Vessel traffic services in Australia
Our obligations to domestic and international vessels in our region.
Vessel traffic services (VTS) assist you in avoiding dangerous situations.
One of our key responsibilities is to establish and operate VTS under Australia’s obligations to the:
- International Convention on the Safety of Life at Sea 74/78 (SOLAS)
- Navigation Act 2012
VTS are internationally recognised navigational safety measure through SOLAS.
- VTS contribute to safety of life at sea, safety and efficiency of navigation and protection of the marine environment, adjacent shore areas, work sites and offshore installations from possible adverse effects of maritime traffic.
- Governments may establish VTS when, in their opinion, the volume of traffic or the degree of risk justifies such services.
- The IMO Assembly Resolution A.857(2): Guidelines for Vessel Traffic Services describes the principles and general provisions for operating a VTS and for participating vessels and the roles and responsibilities of contracting governments, competent authorities and VTS Authorities.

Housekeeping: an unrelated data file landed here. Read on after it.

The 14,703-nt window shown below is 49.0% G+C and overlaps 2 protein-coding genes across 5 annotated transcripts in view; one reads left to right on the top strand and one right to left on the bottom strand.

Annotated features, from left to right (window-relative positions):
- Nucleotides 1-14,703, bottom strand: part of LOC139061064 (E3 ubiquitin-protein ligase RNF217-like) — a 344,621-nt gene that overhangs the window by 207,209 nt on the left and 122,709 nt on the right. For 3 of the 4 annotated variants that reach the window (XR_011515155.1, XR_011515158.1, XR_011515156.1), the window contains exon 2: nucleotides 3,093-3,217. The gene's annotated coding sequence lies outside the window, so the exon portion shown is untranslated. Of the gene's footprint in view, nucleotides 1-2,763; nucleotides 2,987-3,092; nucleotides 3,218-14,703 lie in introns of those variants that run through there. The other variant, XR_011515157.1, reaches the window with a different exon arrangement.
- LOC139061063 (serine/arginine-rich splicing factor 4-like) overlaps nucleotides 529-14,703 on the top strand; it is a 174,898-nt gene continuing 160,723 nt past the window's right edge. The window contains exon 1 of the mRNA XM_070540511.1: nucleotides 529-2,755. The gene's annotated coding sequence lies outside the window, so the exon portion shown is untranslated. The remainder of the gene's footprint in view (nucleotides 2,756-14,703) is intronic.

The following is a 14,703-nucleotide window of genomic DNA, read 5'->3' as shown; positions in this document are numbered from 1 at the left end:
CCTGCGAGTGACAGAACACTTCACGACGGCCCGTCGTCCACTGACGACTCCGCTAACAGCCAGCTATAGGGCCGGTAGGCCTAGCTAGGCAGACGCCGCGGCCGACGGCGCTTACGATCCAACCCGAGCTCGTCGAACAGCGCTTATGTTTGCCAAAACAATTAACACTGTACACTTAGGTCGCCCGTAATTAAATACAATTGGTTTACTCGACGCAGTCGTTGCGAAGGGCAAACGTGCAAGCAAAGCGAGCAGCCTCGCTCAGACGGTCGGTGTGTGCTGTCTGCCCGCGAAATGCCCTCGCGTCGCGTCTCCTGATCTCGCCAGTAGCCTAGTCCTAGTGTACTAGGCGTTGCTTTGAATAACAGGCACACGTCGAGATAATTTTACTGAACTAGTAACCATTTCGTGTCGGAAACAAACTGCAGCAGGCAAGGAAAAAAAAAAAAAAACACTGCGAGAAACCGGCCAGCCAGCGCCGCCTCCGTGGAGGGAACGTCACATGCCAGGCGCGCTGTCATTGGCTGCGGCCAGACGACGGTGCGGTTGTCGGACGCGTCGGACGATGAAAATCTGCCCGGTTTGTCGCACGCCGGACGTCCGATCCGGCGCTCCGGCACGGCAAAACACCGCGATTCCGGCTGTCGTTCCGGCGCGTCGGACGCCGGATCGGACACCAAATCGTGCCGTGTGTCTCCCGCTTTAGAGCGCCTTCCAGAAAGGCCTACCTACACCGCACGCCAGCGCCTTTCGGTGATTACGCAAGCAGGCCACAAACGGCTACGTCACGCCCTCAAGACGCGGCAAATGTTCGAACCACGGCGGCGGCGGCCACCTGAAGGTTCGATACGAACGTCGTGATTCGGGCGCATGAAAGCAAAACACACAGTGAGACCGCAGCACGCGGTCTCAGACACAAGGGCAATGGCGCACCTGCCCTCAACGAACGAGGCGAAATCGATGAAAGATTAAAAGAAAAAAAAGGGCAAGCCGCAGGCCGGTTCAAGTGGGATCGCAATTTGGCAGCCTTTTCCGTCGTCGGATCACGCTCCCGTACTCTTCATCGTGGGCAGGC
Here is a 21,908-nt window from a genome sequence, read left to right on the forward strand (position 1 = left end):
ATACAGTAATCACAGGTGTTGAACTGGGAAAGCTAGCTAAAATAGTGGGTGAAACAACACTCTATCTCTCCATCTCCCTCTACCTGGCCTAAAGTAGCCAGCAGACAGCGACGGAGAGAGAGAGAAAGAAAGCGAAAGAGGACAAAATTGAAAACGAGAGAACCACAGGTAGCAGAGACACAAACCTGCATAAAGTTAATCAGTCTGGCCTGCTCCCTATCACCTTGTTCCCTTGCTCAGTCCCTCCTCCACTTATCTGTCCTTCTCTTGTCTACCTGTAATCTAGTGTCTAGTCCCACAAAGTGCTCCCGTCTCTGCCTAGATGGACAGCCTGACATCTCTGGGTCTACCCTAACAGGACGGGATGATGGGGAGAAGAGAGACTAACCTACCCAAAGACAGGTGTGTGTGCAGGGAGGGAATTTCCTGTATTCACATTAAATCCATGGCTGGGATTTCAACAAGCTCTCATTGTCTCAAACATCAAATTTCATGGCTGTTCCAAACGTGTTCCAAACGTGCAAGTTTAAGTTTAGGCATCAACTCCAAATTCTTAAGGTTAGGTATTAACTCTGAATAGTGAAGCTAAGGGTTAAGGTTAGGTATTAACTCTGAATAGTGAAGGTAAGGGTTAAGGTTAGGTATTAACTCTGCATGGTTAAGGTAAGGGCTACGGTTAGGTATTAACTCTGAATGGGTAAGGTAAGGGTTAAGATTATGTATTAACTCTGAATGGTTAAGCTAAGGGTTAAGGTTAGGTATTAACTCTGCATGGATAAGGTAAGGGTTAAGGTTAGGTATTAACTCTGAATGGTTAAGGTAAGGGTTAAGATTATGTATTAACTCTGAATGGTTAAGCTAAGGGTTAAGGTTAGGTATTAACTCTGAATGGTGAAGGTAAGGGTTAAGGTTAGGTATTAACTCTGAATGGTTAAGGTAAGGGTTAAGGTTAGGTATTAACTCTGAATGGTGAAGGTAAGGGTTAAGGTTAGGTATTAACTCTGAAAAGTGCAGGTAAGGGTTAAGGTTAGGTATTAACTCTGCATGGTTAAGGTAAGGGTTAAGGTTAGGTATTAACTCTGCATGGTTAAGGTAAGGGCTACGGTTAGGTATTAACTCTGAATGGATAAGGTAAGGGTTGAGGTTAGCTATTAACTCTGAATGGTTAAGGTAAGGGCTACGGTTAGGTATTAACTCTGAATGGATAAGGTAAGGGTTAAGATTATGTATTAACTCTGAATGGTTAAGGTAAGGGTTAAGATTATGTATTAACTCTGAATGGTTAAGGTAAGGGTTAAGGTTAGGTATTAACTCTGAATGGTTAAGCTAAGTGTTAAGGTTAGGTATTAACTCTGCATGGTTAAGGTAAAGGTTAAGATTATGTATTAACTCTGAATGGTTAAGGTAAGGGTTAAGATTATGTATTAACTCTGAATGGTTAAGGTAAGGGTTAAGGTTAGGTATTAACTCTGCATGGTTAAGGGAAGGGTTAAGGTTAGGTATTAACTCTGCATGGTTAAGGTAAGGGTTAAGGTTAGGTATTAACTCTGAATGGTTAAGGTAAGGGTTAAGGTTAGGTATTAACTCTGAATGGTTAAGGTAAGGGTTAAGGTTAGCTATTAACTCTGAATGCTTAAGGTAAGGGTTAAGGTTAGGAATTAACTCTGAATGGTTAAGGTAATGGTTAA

As VTS is an active aid to navigation, it has the capability to interact with and influence decision-making on vessels. For example, VTS might detect the development of close-quarter situations between vessels and alert vessels accordingly. This may mean instructing them to take action. You can read more about becoming a VTS in our Guidance for assessing, appointing and auditing a VTS.
As the majority of maritime accidents are attributed to human factors, VTS offers a highly visible safe guard.
- Legislative framework in Australia
- Becoming a VTS authority
- Authorised VTS in Australia
- Accredited VTS training organisations
- Compliance and enforcement framework
- Qualifications and training for vessel traffic service operators
- VTS working group and newsletters
- International Association of Marine Aids to Navigation and Lighthouse Authorities recommendations and guidelines
- Vessel traffic services duty of care and liability